Nerve is the movie you wanted Ghostbusters to be

Lazy people are comparing this movie’s premise to Pokemon Go, but it’s much more in line with Twitch Plays Emma Roberts. Not as current or fear-mongering, but a much more interesting premise. Photos courtesy Lionsgate.

You want to watch a movie because it has ladies in it? You want to watch any movie at all?

Here you go! This is the movie for you.

Nerve follows wallflower Vee Delmonico (Emma Roberts) — Vee short for Venus, if you want to get literary. About to graduate from high school, Delmonico has made a reputation for staying in the background while her friend, Sydney (Emily Meade) takes up the spotlight. Sydney is a competitor in an illegal online game called Nerve, in which watchers vote on dares for players, and whoever can gain the most followers wins a massive cash prize. In a jealous haze, Delmonico signs up as a player. Her first dare is to kiss a stranger, and the watchers direct her to Ian (Dave Franco), another player. They are then both dared to go to the city together, and what follows is a Midsummer New York City Night’s Dream with twisted, sinister overtones.

Nerve is physically beautiful. What you see, what you hear, it’s a beautiful film. Hollywood has become a color-starved world full of dulled teal and orange, but Nerve is filled to the brim with primary colors in brilliant neon. Nearly every frame of this movie is drop-dead gorgeous, and the ones that aren’t are intentionally not. Forgoing all the other great things this movie has going for it, it deserves a recommendation for this reason alone. It is vibrant and electric and alive and richly detailed and something you can really enjoy watching, something to behold.

The sound is almost competitive with the visuals. Nerve is a jukebox musical with a fantastic playlist, which it takes every excuse to break to. Frequent montages are normally a death knell for a movie, but the images they push in these sequences are just as beautiful as everything else and contribute vitally to the story. If it weren’t these songs, it would be some other sound covering these scenes.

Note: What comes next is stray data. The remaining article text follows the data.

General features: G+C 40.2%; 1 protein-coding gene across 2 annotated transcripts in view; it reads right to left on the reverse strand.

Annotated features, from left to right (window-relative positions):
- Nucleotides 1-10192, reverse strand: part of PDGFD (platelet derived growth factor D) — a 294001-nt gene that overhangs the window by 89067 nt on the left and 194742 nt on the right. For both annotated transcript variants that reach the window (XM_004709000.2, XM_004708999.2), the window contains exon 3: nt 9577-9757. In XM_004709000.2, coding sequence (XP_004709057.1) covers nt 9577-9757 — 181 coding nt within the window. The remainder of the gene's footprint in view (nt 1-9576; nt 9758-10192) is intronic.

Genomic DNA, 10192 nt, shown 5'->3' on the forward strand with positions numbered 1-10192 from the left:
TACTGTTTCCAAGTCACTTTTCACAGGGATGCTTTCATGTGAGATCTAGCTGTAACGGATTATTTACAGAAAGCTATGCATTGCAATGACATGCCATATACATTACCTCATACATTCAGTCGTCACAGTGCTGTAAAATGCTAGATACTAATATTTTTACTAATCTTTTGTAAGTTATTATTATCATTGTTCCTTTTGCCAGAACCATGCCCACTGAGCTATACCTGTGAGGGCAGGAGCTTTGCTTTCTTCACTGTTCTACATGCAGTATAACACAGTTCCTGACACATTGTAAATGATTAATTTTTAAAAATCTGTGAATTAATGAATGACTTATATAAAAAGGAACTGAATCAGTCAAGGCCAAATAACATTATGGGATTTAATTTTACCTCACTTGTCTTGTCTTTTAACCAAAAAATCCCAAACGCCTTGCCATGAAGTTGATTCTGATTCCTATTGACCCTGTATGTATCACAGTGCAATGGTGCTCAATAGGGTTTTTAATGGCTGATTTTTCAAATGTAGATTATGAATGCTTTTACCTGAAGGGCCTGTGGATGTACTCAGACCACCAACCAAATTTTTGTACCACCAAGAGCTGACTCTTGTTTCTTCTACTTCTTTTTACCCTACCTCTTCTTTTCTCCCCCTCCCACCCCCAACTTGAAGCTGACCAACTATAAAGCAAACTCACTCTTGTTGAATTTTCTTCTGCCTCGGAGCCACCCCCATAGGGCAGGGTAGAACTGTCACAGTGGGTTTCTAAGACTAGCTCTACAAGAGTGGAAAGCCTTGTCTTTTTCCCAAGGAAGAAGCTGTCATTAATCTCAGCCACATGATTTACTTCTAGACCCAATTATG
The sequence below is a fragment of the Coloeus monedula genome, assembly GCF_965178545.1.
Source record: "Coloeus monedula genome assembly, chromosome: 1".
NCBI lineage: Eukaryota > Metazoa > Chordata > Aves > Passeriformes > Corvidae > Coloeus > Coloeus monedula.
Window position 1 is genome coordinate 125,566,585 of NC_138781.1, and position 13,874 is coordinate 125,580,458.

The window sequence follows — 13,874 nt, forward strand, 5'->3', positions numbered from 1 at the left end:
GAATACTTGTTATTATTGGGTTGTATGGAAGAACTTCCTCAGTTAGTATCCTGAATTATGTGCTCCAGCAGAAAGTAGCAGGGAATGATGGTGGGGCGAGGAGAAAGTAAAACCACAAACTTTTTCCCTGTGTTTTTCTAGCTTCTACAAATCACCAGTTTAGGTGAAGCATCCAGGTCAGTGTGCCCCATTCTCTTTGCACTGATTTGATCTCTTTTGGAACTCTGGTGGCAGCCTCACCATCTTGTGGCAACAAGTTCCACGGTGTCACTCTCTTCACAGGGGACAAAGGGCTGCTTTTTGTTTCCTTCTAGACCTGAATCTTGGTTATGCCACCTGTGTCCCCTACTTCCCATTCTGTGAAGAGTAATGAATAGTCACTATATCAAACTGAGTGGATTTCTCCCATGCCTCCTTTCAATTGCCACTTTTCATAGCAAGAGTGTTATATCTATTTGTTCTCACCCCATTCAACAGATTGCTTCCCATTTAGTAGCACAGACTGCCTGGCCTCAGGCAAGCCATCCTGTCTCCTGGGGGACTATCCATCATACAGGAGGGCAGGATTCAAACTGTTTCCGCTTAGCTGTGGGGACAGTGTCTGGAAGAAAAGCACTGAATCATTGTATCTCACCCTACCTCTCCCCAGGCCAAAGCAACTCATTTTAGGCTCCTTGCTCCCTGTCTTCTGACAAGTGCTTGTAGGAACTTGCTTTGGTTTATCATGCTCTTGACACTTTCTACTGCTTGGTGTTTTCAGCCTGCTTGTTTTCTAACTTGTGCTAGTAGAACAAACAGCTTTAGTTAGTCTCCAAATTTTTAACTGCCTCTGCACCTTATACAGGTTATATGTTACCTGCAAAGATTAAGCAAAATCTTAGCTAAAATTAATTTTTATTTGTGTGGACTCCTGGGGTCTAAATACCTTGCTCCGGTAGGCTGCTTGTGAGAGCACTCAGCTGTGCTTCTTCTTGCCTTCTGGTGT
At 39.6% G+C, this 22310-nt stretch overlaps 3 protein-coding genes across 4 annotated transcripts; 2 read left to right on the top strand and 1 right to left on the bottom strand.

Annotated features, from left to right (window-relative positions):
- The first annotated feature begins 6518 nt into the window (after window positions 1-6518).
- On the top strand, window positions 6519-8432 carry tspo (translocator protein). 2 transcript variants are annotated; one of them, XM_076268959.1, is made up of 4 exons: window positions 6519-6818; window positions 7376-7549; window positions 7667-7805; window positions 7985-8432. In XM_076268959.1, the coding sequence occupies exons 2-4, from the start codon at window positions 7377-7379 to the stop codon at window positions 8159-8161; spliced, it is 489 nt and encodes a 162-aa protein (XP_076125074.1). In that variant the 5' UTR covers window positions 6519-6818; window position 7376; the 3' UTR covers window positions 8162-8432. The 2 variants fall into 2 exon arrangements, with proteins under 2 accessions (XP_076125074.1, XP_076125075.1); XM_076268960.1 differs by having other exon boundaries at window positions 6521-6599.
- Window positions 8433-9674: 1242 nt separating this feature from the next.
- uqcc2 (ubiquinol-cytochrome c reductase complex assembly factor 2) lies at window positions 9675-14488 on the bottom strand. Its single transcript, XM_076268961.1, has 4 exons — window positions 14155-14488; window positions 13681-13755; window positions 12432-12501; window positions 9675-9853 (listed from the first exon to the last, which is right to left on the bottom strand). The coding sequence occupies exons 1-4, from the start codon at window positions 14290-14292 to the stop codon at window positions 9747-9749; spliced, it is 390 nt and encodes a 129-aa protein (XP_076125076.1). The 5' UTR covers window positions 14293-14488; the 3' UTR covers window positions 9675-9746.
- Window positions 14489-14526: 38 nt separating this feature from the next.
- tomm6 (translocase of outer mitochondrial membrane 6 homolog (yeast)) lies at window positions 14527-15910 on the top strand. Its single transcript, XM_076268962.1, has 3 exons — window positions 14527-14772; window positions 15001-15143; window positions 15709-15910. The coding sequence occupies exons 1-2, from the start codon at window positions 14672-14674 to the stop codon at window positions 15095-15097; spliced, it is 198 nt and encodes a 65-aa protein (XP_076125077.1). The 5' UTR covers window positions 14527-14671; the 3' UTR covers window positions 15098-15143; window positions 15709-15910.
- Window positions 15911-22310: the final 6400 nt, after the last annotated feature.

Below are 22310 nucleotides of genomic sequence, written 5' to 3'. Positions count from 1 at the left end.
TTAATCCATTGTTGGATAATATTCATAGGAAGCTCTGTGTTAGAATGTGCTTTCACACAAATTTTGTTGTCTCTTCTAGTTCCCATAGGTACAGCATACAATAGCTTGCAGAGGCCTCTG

Nerve focuses on high schoolers and their petty squabbles, another typical death knell that works fantastically here. At its core, Nerve is a coming-of-age love story, and even on that level it works on the seemingly innocent charm of its leads. But it also delves deep into Sydney’s neurotic need for attention and Tommy’s (Miles Heizer) suffocating crush on Delmonico, and this is where the film’s darker undercurrents really start to come to its rescue. The movie takes a character in Sydney who would normally be played as a standard Queen Bee bitch and lays bear her depravity and desperation. It takes a lame nice guy in Tommy and pushes him aside and shows the entitlement that comes with that label, then turns around and makes even him a worthwhile character.

Larger themes on the price of fame and the ever-present eyes of a public with no accountability weigh heavier and heavier as the film goes on.

A lot of things about this movie have been a long time coming. We’ve had a ton of movies shot entirely on handheld devices — directors Henry Joost and Ariel Schulman are primarily known for found footage features Catfish and Paranormal Activity 3 and 4 — and even one full feature of a computer screen, but these were all primarily as gimmicks. Nerve shifts seamlessly from traditional to handheld to cell phone cameras, all while maintaining its photographic panache. This is probably the first movie to be fully set in the 2010s, casually using and abusing the communication technology of this era.

Nerve opened last Wednesday to a five-day total of just $15 million, and that’s absolutely criminal, especially given the film’s context. Stupid people are up in arms right now that Ghostbusters is failing because they’ve bought into the narrative that sexism is the only reason it could fail, instead of the myriad reasons like mediocre audience reaction, a catastrophic marketing campaign, far too big a budget and the general public not really wanting this movie in the first place. The narrative pushed by Sony’s predominantly male team of executives is that if you don’t like their movie with a male co-editor and a male co-writer and a male co-producer based on an original work that was made by a bunch of men and directed by Paul Feig, who has built his fame on the work of women actors who he never really made better in any way, you’re sexist, but in Nerve we have a distinctly feminine movie with a lone woman writer (Jessica Sharzer) and a lone woman editor (Madeleine Gavin) and a lone woman producer (Allison Shearmur) based on a novel written by a woman (Jeanne Ryan), and more importantly than that, we have a movie that is actually really, really good.

So if you want to pick a movie that supports women filmmakers — if you want to go see any movie at all, really. Handicapping that I haven’t seen The Infiltrator yet, Nerve is by far the best thing in theaters right now and Lights Out is all that comes close — don’t pay Sony for the privilege of sitting through that vapid mess so you can tell yourself you’re doing something important.

Go see Nerve. 

Leopold Knopp is a formerly professional film critic, licensed massage therapist and journalism student at the University of North Texas. Like Reel Entropy on Facebook, follow it on Twitter @reelentropy, and shoot questions to reelentropy@gmail.com.

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